How to Build Your Own Manual ‘Color Matching’ Node in DaVinci Resolve 11
In previous Insights we’ve explored why using Resolve 11’s Color Match feature is so hard. We then took our conclusions about how that feature works to develop a workflow for more consistent results when using Resolve’s Color Match tool.
Of course, with a basic workflow in place – we can riff ‘variations on a theme’ to further refine our workflow. And why would we do that? Because there are endless variations of cameras, lighting, subject matter, lenses, exposures, recording formats and bit depths that expecting a single workflow to work every time… it’s totally unrealistic.
When you decide to ‘up your game’ and take color correction seriously – you need to develop workflows that are adaptable. In this Insight we’re doing just that…
Learn how to adapt by manually replicating the ‘Color Match’ function
This Insight is yet another strategy for both understanding how the Color Match tool works… and riffing on it to adapt your workflow when Resolve’s Color Match feature isn’t working… even if you’ve taken my advice to do a manual Brightness match first.
Yes, the “Brightness First then Color Match” Rule will fail you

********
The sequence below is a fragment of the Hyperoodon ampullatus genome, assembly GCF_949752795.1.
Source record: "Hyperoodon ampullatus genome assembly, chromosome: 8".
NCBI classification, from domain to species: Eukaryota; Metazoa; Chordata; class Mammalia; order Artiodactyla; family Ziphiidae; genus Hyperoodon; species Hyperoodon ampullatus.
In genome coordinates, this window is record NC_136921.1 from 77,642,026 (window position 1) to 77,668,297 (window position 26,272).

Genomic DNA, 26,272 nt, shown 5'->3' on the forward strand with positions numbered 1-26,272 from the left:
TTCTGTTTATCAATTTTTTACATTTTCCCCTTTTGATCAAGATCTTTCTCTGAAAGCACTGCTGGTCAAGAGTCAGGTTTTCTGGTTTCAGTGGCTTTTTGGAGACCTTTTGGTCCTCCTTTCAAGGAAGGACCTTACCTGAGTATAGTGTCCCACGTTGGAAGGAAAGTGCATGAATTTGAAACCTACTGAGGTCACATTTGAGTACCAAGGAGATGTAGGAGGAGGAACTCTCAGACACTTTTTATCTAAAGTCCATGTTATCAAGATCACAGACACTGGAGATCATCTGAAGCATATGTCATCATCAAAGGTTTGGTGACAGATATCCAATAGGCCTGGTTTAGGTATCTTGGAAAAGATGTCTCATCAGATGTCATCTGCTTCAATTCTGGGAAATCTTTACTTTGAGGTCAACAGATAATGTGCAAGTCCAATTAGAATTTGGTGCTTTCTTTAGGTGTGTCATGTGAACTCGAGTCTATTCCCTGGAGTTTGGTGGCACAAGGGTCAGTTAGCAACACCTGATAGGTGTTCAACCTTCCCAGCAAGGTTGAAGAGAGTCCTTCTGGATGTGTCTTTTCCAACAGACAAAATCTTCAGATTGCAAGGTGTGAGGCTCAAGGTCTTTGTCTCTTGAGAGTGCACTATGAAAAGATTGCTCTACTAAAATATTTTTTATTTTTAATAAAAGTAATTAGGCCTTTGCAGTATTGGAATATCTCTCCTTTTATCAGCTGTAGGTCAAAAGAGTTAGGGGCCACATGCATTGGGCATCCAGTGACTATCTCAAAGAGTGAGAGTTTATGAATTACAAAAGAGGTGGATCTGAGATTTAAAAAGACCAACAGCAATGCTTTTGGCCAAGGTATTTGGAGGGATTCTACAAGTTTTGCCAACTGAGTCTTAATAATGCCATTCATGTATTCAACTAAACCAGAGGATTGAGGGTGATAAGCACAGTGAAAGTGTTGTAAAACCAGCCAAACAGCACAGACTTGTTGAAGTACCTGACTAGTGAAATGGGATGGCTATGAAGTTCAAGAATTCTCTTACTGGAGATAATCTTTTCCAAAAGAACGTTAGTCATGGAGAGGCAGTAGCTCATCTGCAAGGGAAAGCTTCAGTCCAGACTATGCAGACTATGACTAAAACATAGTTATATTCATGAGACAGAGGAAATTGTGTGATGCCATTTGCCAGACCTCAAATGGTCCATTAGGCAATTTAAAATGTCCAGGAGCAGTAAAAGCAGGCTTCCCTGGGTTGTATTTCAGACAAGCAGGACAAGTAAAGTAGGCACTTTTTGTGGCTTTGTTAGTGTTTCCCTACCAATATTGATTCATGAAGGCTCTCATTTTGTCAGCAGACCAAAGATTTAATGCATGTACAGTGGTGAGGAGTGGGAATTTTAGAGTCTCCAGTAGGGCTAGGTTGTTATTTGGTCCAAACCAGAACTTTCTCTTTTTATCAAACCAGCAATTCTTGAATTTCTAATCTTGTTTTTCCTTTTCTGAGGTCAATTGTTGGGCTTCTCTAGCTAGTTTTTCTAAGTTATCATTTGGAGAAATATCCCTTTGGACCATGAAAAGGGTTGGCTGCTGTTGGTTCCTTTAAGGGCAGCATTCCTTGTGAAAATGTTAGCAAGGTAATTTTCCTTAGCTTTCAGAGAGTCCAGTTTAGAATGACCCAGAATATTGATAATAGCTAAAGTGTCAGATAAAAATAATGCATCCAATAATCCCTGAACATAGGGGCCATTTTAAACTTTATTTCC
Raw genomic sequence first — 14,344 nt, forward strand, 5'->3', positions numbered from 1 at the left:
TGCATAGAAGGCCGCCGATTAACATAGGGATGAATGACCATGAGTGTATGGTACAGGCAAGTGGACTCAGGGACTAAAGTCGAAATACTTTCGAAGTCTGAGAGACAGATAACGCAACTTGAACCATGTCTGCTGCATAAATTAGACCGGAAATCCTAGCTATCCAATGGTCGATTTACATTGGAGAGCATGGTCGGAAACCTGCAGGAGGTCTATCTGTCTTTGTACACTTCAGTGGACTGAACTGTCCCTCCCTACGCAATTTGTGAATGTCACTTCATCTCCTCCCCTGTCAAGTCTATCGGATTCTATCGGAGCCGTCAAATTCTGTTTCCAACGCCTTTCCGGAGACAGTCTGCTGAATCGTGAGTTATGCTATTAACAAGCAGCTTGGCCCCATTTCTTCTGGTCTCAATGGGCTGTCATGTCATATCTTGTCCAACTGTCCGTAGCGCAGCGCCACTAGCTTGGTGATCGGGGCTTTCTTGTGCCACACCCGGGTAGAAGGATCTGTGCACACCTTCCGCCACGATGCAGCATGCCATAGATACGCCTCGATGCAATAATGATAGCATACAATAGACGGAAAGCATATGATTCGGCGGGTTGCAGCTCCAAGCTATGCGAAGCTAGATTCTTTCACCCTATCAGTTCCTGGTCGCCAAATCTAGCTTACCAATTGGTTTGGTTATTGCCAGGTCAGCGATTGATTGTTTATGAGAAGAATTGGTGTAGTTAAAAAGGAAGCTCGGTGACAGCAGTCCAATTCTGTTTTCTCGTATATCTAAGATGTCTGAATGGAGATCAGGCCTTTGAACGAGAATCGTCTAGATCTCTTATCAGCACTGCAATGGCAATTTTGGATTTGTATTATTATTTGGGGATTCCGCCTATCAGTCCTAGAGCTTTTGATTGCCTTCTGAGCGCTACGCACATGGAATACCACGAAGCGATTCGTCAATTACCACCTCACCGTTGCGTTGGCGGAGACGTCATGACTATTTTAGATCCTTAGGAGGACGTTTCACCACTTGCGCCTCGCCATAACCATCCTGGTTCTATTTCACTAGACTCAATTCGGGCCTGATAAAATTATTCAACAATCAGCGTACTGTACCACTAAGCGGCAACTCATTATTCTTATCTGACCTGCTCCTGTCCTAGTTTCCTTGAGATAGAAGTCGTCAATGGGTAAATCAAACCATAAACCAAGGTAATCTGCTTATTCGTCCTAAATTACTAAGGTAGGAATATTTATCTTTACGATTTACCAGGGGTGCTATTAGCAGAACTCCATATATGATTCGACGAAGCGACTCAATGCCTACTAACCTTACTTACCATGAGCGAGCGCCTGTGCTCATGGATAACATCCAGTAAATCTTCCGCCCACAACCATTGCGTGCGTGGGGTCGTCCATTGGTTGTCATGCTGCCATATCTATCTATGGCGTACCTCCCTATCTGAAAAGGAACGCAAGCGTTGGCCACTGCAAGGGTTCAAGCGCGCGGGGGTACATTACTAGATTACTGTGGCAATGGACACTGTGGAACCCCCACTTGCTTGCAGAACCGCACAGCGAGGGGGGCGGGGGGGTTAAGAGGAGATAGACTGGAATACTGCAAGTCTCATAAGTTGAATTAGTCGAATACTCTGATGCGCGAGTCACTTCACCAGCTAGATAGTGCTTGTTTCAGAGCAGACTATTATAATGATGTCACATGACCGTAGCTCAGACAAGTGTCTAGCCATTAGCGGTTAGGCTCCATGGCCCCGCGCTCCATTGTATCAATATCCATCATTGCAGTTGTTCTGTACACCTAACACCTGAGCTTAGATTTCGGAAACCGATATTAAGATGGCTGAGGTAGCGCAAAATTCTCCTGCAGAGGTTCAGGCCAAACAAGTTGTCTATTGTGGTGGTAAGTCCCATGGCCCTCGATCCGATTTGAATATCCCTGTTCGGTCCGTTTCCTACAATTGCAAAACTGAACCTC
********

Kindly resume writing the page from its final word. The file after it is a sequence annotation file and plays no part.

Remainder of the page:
The question is: What are you going to do after it fails?
In this Insight, we’ll deepen our understanding of the Resolve’s Color Match tool by bypassing it completely and introduce to you a strategy for building a Manual Color Matching node in DaVinci Resolve 11.
Learn how to skip the Color Match tool
In the process of skipping the Color Match tool – you’ll learn how to build a Manual Color Matching tool that does almost precisely what the Color Match tool does… but is infinitely more adjustable by removing the ‘Black Box’ aspect to that tool. This also means you’ll be able to Color Match using test charts from any manufacturer—not just the ones built into Resolve.
In fact, I wouldn’t be surprised if some of you find this workflow to be much more efficient for color matching than Resolve’s built-in Color Match tool.
Ask questions because I’ll be answering
Quite a few questions have popped up in the comments for this series. Many of them are very Insightful and have suggested variations of the ‘Brightness First Rule’ that are worth exploring.
I’ll wait a week or two before recording the next installment of this Series – so you can ask questions. If you do, there’s a good chance I’ll integrate some of your queries into the ‘Answering Member Questions’ portion of this DaVinci Resolve 11 ‘Color Match’ Series.